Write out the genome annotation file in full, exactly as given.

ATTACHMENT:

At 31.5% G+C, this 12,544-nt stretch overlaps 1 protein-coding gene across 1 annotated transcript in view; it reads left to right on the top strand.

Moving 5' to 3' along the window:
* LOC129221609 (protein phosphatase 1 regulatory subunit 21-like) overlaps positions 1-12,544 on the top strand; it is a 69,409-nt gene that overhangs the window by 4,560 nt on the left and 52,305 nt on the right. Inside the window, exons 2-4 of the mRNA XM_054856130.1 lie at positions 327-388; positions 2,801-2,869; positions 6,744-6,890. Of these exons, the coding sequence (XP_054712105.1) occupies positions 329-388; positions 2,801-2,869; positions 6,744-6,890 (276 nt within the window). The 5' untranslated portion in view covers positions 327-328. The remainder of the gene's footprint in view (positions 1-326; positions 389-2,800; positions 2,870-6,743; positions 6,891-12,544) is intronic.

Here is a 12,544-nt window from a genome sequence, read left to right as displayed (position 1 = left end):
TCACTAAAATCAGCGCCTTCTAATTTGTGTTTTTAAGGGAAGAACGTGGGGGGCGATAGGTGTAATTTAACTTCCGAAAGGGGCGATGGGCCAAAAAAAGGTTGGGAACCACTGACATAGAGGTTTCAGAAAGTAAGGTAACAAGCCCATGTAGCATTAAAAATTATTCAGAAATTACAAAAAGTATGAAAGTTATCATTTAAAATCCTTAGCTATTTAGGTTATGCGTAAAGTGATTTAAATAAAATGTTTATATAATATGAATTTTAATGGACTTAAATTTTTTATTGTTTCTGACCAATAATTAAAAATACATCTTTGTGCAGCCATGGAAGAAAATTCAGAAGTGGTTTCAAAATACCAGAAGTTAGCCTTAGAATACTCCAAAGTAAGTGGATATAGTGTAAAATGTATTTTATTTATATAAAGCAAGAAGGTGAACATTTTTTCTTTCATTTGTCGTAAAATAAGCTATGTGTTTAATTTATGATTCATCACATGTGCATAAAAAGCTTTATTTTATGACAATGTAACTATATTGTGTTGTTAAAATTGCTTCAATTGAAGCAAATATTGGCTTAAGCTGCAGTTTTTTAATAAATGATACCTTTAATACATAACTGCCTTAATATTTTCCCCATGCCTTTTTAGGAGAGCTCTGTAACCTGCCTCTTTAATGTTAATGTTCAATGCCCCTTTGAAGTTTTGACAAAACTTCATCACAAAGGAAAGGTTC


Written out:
At 31.5% G+C, this 12,544-nt stretch overlaps 1 protein-coding gene across 1 annotated transcript in view; it reads left to right on the top strand.

Moving 5' to 3' along the window:
* LOC129221609 (protein phosphatase 1 regulatory subunit 21-like) overlaps positions 1-12,544 on the top strand; it is a 69,409-nt gene that overhangs the window by 4,560 nt on the left and 52,305 nt on the right. Inside the window, exons 2-4 of the mRNA XM_054856130.1 lie at positions 327-388; positions 2,801-2,869; positions 6,744-6,890. Of these exons, the coding sequence (XP_054712105.1) occupies positions 329-388; positions 2,801-2,869; positions 6,744-6,890 (276 nt within the window). The 5' untranslated portion in view covers positions 327-328. The remainder of the gene's footprint in view (positions 1-326; positions 389-2,800; positions 2,870-6,743; positions 6,891-12,544) is intronic.

Here is a 12,544-nt window from a genome sequence, read left to right as displayed (position 1 = left end):
TCACTAAAATCAGCGCCTTCTAATTTGTGTTTTTAAGGGAAGAACGTGGGGGGCGATAGGTGTAATTTAACTTCCGAAAGGGGCGATGGGCCAAAAAAAGGTTGGGAACCACTGACATAGAGGTTTCAGAAAGTAAGGTAACAAGCCCATGTAGCATTAAAAATTATTCAGAAATTACAAAAAGTATGAAAGTTATCATTTAAAATCCTTAGCTATTTAGGTTATGCGTAAAGTGATTTAAATAAAATGTTTATATAATATGAATTTTAATGGACTTAAATTTTTTATTGTTTCTGACCAATAATTAAAAATACATCTTTGTGCAGCCATGGAAGAAAATTCAGAAGTGGTTTCAAAATACCAGAAGTTAGCCTTAGAATACTCCAAAGTAAGTGGATATAGTGTAAAATGTATTTTATTTATATAAAGCAAGAAGGTGAACATTTTTTCTTTCATTTGTCGTAAAATAAGCTATGTGTTTAATTTATGATTCATCACATGTGCATAAAAAGCTTTATTTTATGACAATGTAACTATATTGTGTTGTTAAAATTGCTTCAATTGAAGCAAATATTGGCTTAAGCTGCAGTTTTTTAATAAATGATACCTTTAATACATAACTGCCTTAATATTTTCCCCATGCCTTTTTAGGAGAGCTCTGTAACCTGCCTCTTTAATGTTAATGTTCAATGCCCCTTTGAAGTTTTGACAAAACTTCATCACAAAGGAAAGGTTC